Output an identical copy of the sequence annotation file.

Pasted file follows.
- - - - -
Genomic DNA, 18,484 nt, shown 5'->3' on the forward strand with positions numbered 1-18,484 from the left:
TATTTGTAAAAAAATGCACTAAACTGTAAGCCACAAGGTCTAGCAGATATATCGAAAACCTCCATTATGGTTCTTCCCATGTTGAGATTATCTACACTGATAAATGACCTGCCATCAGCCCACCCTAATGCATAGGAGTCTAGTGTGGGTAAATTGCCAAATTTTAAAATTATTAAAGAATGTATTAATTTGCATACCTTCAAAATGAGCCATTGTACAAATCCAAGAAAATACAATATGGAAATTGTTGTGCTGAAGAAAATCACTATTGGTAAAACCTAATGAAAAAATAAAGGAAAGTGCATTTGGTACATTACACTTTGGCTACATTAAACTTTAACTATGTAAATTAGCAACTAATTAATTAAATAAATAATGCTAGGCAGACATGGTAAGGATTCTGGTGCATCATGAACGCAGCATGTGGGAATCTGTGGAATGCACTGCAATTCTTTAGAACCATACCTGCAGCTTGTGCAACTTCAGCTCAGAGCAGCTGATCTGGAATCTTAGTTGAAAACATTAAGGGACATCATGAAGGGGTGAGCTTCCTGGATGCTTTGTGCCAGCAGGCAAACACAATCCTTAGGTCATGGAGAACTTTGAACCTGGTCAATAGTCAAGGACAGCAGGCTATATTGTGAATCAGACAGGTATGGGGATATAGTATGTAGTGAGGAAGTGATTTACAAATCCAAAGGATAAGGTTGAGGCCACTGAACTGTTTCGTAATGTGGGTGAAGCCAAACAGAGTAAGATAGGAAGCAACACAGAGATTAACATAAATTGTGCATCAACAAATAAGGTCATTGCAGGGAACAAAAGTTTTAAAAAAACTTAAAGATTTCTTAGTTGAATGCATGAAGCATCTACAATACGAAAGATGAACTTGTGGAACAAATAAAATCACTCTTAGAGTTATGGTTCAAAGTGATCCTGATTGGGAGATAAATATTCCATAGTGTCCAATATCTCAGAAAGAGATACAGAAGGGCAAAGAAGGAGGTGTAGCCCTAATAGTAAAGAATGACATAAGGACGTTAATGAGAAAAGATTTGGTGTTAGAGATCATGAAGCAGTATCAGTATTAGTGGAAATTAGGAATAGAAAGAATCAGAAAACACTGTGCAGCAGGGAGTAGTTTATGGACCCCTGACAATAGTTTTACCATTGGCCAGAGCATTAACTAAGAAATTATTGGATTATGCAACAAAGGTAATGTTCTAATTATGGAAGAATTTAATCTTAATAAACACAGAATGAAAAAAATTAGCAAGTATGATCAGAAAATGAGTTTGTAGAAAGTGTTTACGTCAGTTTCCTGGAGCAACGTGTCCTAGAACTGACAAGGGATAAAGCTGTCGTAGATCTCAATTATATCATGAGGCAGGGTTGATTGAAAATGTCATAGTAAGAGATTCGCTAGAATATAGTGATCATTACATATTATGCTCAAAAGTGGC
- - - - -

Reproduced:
Genomic DNA, 18,484 nt, shown 5'->3' on the forward strand with positions numbered 1-18,484 from the left:
TATTTGTAAAAAAATGCACTAAACTGTAAGCCACAAGGTCTAGCAGATATATCGAAAACCTCCATTATGGTTCTTCCCATGTTGAGATTATCTACACTGATAAATGACCTGCCATCAGCCCACCCTAATGCATAGGAGTCTAGTGTGGGTAAATTGCCAAATTTTAAAATTATTAAAGAATGTATTAATTTGCATACCTTCAAAATGAGCCATTGTACAAATCCAAGAAAATACAATATGGAAATTGTTGTGCTGAAGAAAATCACTATTGGTAAAACCTAATGAAAAAATAAAGGAAAGTGCATTTGGTACATTACACTTTGGCTACATTAAACTTTAACTATGTAAATTAGCAACTAATTAATTAAATAAATAATGCTAGGCAGACATGGTAAGGATTCTGGTGCATCATGAACGCAGCATGTGGGAATCTGTGGAATGCACTGCAATTCTTTAGAACCATACCTGCAGCTTGTGCAACTTCAGCTCAGAGCAGCTGATCTGGAATCTTAGTTGAAAACATTAAGGGACATCATGAAGGGGTGAGCTTCCTGGATGCTTTGTGCCAGCAGGCAAACACAATCCTTAGGTCATGGAGAACTTTGAACCTGGTCAATAGTCAAGGACAGCAGGCTATATTGTGAATCAGACAGGTATGGGGATATAGTATGTAGTGAGGAAGTGATTTACAAATCCAAAGGATAAGGTTGAGGCCACTGAACTGTTTCGTAATGTGGGTGAAGCCAAACAGAGTAAGATAGGAAGCAACACAGAGATTAACATAAATTGTGCATCAACAAATAAGGTCATTGCAGGGAACAAAAGTTTTAAAAAAACTTAAAGATTTCTTAGTTGAATGCATGAAGCATCTACAATACGAAAGATGAACTTGTGGAACAAATAAAATCACTCTTAGAGTTATGGTTCAAAGTGATCCTGATTGGGAGATAAATATTCCATAGTGTCCAATATCTCAGAAAGAGATACAGAAGGGCAAAGAAGGAGGTGTAGCCCTAATAGTAAAGAATGACATAAGGACGTTAATGAGAAAAGATTTGGTGTTAGAGATCATGAAGCAGTATCAGTATTAGTGGAAATTAGGAATAGAAAGAATCAGAAAACACTGTGCAGCAGGGAGTAGTTTATGGACCCCTGACAATAGTTTTACCATTGGCCAGAGCATTAACTAAGAAATTATTGGATTATGCAACAAAGGTAATGTTCTAATTATGGAAGAATTTAATCTTAATAAACACAGAATGAAAAAAATTAGCAAGTATGATCAGAAAATGAGTTTGTAGAAAGTGTTTACGTCAGTTTCCTGGAGCAACGTGTCCTAGAACTGACAAGGGATAAAGCTGTCGTAGATCTCAATTATATCATGAGGCAGGGTTGATTGAAAATGTCATAGTAAGAGATTCGCTAGAATATAGTGATCATTACATATTATGCTCAAAAGTGGC